Okay, lots of misunderstandings, I guess. Most pieces of code there are incorrect.
You asked for 11 strings so
char Answers; is incorrect and you should type
char Answers; instead, that was the reason why it skipped input.
About the mistakes...
calloc() has TWO parameters and not one, like
malloc(), as in the following signature:
void *calloc(size_t nmemb, size_t size);
void* to the area of memory allocated, first parameter is the number of elements that you'd like to allocate and second is the size of each element.
Second, as typed above, it returns a POINTER, a void one, so you can't perform this piece of code correctly:
Answers[c] = calloc(11*sizeof(char));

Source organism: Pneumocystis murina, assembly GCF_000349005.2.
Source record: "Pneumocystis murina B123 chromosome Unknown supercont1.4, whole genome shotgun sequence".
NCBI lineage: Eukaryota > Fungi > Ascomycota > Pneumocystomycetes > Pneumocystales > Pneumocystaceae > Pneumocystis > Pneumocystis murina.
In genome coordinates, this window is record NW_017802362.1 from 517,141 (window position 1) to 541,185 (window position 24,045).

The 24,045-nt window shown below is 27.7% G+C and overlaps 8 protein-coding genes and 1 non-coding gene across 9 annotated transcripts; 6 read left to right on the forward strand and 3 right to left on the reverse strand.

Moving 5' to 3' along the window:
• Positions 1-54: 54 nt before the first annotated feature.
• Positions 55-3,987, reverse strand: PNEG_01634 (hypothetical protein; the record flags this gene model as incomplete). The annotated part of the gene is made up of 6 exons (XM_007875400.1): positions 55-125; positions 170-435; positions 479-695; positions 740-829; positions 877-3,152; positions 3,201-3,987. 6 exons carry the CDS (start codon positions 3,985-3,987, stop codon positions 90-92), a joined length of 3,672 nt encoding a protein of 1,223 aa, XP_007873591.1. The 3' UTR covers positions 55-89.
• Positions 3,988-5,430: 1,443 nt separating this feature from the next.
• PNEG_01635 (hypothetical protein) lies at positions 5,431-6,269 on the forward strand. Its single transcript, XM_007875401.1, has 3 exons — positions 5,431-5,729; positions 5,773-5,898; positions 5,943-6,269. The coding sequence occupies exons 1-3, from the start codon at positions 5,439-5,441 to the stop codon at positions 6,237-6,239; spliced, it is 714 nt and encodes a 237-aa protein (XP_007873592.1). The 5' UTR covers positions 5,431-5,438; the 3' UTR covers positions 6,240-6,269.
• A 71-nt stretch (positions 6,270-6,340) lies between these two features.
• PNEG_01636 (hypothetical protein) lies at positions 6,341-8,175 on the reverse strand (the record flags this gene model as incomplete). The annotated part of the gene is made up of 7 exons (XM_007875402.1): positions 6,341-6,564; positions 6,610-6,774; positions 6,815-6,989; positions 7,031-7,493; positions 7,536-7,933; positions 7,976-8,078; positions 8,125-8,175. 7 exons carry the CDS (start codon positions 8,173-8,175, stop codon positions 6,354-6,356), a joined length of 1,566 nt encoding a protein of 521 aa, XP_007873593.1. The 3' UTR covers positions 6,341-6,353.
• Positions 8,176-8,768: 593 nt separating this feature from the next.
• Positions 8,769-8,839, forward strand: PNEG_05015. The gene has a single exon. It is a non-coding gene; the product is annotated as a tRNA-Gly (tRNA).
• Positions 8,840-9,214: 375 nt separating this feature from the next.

What's the problem ? FIRST, parameters, as said. But second is the fact you made an array of chars and not CHAR POINTERS as needed. Should be this way:
char* Answers; //As you requested 11 elements
Answers[c] = (char*) calloc(1, MY_STR_LENGTH);
When MY_STR_LENGTH is a constant of 100, as shown in your example. We used casting upon the void pointer, we corrected the use of
calloc and the declaration of the char pointers. Now this code is correct - also, why do you use
calloc? Usually there's no need to do so in a string.
By the way, no need for a function when it's one line anyway.
The second way to declare this is this way:
char **Answers = calloc(11, sizeof(char*));
for(i = 0 ; i < 11 ; i++)
Answers[i] = calloc(1, sizeof(char)*MY_STRING_LENGTH); //Basically it is MY_STRING_LENGTH as sizeof(char) is almost always one, but it's there only for the readability of the code.
This is it, hope you understand.
Read more about memory allocation in C here: